Advanced biofuels explore alternatives to consumption crops

08 February 2013 05:21  [Source: ICIS news]

LAS VEGAS, Nevada (ICIS)--Exploring a future in advanced biofuels can be one way the US ethanol industry address the “food vs. fuel” debate, a consultant said on Thursday.

“Even though it is a misconception that first-generation ethanol compromises the food supply, advanced biofuels produce high-grade ethanol from crops that are not interested for consumption,” said Howard Marks, president and CEO of K Street Alternative Energy Strategies.

Marks, who formerly worked in the communications office at the US Department of Energy (DOE), made his comments on the sidelines of the National Ethanol Conference in Las Vegas.

Common feedstocks for advanced biofuels include switch grass, sweet sorghum, woodchips, municipal solid wastes, among other things, he said.

Using non-food crops is not a new concept, Marks said, but not much research has been done on processes that would make those feedstocks more productive.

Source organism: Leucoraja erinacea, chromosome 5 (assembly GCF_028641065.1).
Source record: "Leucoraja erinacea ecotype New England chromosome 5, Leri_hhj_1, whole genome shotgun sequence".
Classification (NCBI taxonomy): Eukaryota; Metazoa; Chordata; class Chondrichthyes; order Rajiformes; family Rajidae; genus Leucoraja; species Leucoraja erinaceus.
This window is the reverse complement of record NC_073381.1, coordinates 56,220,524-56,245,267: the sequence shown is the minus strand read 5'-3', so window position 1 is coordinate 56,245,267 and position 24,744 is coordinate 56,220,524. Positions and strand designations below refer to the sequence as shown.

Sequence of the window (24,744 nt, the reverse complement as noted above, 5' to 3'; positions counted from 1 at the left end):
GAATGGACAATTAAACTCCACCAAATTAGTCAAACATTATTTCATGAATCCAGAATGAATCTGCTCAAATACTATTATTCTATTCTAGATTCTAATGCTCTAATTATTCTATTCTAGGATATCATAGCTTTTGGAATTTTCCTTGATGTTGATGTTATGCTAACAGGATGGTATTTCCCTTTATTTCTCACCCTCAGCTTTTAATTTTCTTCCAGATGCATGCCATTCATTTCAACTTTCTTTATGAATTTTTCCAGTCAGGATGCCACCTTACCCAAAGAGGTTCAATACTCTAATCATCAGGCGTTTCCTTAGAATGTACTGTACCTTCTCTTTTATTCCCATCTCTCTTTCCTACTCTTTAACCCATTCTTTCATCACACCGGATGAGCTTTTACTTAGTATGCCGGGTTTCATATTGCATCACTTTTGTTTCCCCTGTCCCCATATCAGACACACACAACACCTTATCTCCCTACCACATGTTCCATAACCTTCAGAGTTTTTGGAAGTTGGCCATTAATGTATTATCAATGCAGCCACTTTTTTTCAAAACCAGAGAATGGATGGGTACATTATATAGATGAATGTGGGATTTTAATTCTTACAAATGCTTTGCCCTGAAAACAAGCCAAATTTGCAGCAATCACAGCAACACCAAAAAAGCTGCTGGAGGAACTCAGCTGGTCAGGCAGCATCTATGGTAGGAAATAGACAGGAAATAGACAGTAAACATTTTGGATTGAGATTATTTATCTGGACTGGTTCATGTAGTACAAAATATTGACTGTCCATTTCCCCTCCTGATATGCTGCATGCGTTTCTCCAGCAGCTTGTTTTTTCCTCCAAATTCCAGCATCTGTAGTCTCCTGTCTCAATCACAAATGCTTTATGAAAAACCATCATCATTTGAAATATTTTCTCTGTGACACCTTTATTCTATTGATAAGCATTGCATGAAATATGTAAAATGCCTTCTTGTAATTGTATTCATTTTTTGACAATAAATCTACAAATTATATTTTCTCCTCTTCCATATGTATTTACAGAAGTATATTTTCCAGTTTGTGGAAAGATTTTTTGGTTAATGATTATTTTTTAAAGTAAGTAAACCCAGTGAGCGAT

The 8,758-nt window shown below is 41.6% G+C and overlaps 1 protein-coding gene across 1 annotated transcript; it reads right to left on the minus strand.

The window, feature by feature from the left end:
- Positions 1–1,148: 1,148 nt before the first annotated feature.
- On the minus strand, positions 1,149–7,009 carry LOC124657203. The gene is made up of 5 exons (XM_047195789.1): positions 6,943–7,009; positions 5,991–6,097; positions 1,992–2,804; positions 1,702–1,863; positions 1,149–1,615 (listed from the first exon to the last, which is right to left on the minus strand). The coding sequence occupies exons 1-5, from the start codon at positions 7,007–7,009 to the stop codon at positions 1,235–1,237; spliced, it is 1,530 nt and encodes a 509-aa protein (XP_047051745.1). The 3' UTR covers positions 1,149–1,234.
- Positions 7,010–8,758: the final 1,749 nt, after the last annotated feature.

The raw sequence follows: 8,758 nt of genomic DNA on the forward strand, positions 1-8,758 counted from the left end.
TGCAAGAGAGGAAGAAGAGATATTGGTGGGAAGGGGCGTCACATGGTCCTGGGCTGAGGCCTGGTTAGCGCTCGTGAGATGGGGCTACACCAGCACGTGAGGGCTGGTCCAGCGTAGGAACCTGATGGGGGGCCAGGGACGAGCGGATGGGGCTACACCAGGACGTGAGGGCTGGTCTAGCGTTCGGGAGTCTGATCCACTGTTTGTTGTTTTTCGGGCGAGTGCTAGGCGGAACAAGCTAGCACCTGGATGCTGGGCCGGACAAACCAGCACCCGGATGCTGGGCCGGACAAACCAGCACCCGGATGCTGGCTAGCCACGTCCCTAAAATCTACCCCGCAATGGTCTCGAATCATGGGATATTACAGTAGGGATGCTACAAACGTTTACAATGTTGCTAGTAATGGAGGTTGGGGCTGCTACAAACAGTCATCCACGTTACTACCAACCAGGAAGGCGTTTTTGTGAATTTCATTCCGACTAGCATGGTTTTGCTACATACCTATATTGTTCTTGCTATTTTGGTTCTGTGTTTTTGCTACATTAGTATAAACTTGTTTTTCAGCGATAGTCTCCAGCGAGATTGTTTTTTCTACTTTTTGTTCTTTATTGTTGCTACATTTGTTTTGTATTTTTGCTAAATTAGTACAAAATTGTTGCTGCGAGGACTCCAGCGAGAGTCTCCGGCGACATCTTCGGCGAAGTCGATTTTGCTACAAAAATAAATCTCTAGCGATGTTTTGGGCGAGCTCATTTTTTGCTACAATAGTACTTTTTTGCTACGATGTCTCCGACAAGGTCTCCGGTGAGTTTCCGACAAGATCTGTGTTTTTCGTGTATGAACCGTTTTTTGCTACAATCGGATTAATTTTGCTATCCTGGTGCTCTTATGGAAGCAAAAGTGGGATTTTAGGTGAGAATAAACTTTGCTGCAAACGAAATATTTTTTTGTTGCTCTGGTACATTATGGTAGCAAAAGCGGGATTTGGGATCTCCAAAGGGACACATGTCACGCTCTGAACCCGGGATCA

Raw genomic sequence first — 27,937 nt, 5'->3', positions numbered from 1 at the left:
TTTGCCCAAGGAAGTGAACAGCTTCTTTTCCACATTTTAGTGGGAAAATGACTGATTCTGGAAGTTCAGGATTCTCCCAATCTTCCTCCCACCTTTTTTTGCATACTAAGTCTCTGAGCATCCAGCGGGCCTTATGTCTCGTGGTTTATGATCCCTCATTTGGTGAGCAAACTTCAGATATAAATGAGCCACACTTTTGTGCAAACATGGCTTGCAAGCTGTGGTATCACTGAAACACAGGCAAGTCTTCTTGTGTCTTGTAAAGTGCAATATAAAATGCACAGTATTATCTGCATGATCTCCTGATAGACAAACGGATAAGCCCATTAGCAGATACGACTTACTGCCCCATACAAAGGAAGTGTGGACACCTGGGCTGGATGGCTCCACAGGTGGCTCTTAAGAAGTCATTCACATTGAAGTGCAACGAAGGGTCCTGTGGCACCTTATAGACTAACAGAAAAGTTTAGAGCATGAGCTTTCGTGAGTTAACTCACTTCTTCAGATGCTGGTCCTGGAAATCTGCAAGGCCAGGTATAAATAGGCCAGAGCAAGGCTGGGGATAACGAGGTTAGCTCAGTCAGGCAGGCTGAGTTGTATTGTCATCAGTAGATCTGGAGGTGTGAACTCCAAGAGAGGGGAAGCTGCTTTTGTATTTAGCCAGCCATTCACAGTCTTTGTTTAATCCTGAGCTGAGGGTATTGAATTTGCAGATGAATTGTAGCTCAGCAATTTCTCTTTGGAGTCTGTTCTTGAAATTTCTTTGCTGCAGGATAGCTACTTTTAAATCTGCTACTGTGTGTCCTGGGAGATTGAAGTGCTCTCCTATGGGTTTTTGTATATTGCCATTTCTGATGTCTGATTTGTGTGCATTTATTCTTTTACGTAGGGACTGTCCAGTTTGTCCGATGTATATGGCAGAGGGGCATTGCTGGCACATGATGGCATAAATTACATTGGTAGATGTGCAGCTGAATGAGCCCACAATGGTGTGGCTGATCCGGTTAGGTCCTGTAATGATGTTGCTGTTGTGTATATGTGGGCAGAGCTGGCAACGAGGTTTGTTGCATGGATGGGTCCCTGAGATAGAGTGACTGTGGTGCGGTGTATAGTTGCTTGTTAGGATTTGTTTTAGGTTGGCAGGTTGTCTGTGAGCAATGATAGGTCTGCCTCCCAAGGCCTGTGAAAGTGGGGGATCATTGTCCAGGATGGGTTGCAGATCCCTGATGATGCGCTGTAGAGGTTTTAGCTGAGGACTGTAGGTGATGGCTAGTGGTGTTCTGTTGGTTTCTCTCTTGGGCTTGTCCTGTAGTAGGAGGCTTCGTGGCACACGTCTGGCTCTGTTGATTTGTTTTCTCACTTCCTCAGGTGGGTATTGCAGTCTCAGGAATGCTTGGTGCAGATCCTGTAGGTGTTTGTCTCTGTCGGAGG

“The crops themselves, with a few exceptions, are not traded,” he said. “The costs involved in harvesting, collecting and transporting these crops need to be driven down.”

He added: “There have been a few projects, but they have been proven to be very small, benchmark-scale, pilot planes. We need to work further to fuel in mass quantity.”

The DOE is currently providing funding opportunities that explore processes that would efficiently grow these crops.

“This is new territory, uncharted territory,” Marks said. “We need to grow alternatives and do it in a way that is attractive for farmers.”

Still, the industry has seen some positive development, including use of advanced biofuels in aviation, Marks added.

US Navy Secretary Ray Mabus has said he wants to invest in biofuels technology for the services ships and aircrafts. Furthermore, several commercial carriers have tested using advanced biofuels.

“I think people are a little too impatient,” he said, pointing out how far the corn ethanol industry has come in the last 30 years.

“This is not like the iPhone 5 vs. the iPhone 4,” he added. “Sometimes, it takes 15-20 years to develop a technology. The industry will be coming around and making those numbers, and the advances will be exponential. The public just needs to be patient.”

By: Tracy Dang
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